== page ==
Peter Paret was born in Berlin, and his family moved to Austria, France, and the United Kingdom before emigrating to the United States in 1937 and settling in San Francisco.
In 1943, war pulled Paret out of the University of California, Berkeley, into combat in New Guinea and elsewhere in the Pacific. His US Army service postponed his graduation to 1949, and as he later wrote, the “issue of war in history continued to be in my thoughts as unfinished business.”
Under the direction of Michael Howard, he began the formal study of war as a broadly defined historical force and earned a Ph.D. from the University of London in 1960. In recognition of his switch from fine arts to military history, his curriculum vitae always cited his enlisted service as a staff sergeant among an array of scholarly achievements and international academic honors.
Books by Peter Paret
1. Clausewitz and the State: The Man, His Theories, and His Times
Originally published in 1976, Clausewitz and the State presents a comprehensive analysis of one of the significant thinkers of modern Europe. Peter Paret combines social and military history and psychological interpretation with a study of Clausewitz’s military theories and of his unduly neglected historical and political writing.
This timely new edition includes a preface that allows Paret to recount the past thirty years of discussion on Clausewitz and respond to critics. A companion volume to Clausewitz’s On War, this book is indispensable to anyone interested in Clausewitz and his theories, and their proper historical context.
2. Understanding War
These essays provide an introduction to Carl von Clausewitz and enlarge the history of the war by joining it to the history of ideas and institutions and linking it with intellectual biography. Reflecting Peter Paret’s three decades of study of Clausewitz and of the history of war, they examine Clausewitz’s theoretical work in the context of his time and in relation to war as a general historical phenomenon.
Although the analytical strength of “On War” makes it far more than a historical document, Clausewitz’s ideas and the methods he employed to express, develop, and test them become clearer when his work is seen against a historical background. The first six essays analyze military power in European history and discuss the transformation of war at the end of the 18th century.
They provide the historical setting for the following nine essays, which address significant aspects of Clausewitz’s life and thought, from the logic of his theories to his aesthetics and his reactions to the revolutions of 1830. The concluding essay examines the history of the war as a scholarly discipline. Together these pieces shed light on Clausewitz, on the age in which he lived, and on his theories, which retain a timeless interest.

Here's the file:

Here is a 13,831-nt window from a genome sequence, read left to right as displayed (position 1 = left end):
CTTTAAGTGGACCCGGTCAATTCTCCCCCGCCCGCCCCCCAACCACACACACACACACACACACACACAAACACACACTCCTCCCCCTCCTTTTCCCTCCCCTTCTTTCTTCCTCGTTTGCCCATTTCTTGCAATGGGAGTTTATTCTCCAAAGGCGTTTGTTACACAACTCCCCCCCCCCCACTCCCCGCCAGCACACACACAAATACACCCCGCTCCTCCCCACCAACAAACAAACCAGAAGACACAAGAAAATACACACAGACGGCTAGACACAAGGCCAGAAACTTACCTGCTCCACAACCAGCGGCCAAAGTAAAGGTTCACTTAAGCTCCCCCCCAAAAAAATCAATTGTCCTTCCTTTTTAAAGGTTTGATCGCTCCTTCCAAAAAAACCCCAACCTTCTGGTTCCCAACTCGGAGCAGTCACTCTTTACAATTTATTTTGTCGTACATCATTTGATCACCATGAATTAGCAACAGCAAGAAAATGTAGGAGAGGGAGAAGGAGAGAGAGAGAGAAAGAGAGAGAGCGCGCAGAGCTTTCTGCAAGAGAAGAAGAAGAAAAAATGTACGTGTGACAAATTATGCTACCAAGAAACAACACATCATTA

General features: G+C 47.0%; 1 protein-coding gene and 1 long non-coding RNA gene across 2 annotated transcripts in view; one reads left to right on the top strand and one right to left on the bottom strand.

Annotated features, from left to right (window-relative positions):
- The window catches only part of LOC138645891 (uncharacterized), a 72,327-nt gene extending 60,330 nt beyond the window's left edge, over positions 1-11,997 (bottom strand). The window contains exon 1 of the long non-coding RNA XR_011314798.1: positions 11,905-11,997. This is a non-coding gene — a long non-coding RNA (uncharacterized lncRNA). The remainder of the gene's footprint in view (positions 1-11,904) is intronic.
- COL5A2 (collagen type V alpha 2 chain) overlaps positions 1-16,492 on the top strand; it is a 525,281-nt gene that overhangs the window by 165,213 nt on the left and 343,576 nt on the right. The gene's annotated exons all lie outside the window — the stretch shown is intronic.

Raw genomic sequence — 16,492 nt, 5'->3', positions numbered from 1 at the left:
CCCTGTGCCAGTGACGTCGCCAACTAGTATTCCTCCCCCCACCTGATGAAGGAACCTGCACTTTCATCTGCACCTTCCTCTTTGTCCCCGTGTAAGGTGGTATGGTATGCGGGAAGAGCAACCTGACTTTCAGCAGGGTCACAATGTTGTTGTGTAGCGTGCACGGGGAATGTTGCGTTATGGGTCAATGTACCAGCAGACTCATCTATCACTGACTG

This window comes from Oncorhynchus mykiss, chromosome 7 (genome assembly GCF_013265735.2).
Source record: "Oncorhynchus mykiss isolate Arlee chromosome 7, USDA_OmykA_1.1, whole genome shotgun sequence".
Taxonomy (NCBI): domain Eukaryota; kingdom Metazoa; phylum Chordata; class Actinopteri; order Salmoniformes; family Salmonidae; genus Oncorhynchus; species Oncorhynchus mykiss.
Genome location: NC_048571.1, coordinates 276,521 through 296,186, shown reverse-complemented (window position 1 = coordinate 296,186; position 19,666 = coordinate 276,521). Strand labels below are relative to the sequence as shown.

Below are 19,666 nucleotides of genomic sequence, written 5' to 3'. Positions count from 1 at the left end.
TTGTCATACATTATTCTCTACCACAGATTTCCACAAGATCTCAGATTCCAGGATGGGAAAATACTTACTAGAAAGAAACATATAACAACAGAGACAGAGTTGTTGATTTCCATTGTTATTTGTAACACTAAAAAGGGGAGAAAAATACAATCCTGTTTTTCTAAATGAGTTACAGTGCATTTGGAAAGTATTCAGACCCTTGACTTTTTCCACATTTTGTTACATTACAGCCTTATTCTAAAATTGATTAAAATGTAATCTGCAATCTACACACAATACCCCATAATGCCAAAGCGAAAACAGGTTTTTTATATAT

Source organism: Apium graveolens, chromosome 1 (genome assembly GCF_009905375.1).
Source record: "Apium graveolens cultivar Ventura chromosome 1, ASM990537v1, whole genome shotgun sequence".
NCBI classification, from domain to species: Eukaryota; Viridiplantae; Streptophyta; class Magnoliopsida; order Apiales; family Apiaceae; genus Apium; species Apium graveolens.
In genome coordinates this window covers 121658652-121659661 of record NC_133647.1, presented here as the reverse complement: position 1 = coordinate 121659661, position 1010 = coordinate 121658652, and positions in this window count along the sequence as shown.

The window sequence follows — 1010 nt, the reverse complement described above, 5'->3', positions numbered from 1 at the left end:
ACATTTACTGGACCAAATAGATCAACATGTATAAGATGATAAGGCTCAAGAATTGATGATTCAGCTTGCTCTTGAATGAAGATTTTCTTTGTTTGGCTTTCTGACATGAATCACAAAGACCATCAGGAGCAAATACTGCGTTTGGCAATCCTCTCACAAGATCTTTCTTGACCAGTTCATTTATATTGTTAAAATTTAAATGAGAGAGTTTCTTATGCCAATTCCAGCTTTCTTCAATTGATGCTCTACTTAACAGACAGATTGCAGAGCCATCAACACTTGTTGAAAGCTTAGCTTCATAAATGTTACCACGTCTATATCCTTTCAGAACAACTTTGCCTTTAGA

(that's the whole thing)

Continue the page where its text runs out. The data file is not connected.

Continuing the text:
3. Imagined battles
For thousands of years, art has interpreted the experience of war – its methods, human costs, and moral ambiguities – and has offered historians a wealth of testimony that is only beginning to be systematically explored. In this wide-ranging study, Peter Paret discusses 47 paintings and prints as complex documents of war in Europe since the Renaissance and as examples of the artist’s use of war as a metaphor for the human condition.
The images include works by such major artists as Uccello, Gericault, and Dix, as well as academic history paintings and popular prints. By setting each in its historical environment and analyzing it from the perspective of the wars of its time, Peter Paret illuminates the place of war in Western consciousness and expands our understanding of works that are too often approached with little concern for the reality they depict or symbolically transform.
Perhaps the most significant of the themes he traces over five centuries is the gradual change from the prince or general to the common soldier and civilian victim as central figures in the interpretation of the war in art.
4. The Cognitive Challenge of War
Responding to the enemy’s innovation in war presents problems to soldiers and societies of all times. This book traces Napoleon’s victory over Prussia in 1806 and Prussia’s effort to recover from defeat to show how in one particular historical episode operational analyses together with institutional and political decisions eventually turned defeat to victory.
The author moves from a comparative study of French and Prussian forces to campaign narrative and strategic analysis. He examines processes of change in institutions and doctrine, as well as their dependence on social and political developments, and interprets works of art and literature as indicators of popular and elite attitudes toward war, which influence the conduct of war and the kind and extent of military innovation. In the concluding chapter, he addresses the impact of 1806 on two men who fought on opposing sides in the campaign and sought a new theoretical understanding of war―Henri Jomini and Carl von Clausewitz.
Fields of history that are often kept separate are brought together in this book, which seeks to replicate the links between different areas of thought and action as they exist in reality and shape events.
On September 11, 2020, Peter Paret died peacefully at his home in Salt Lake City at the age of 96. His spouse, Isabel Harris Paret, a distinguished clinical psychologist, predeceased him in 2018.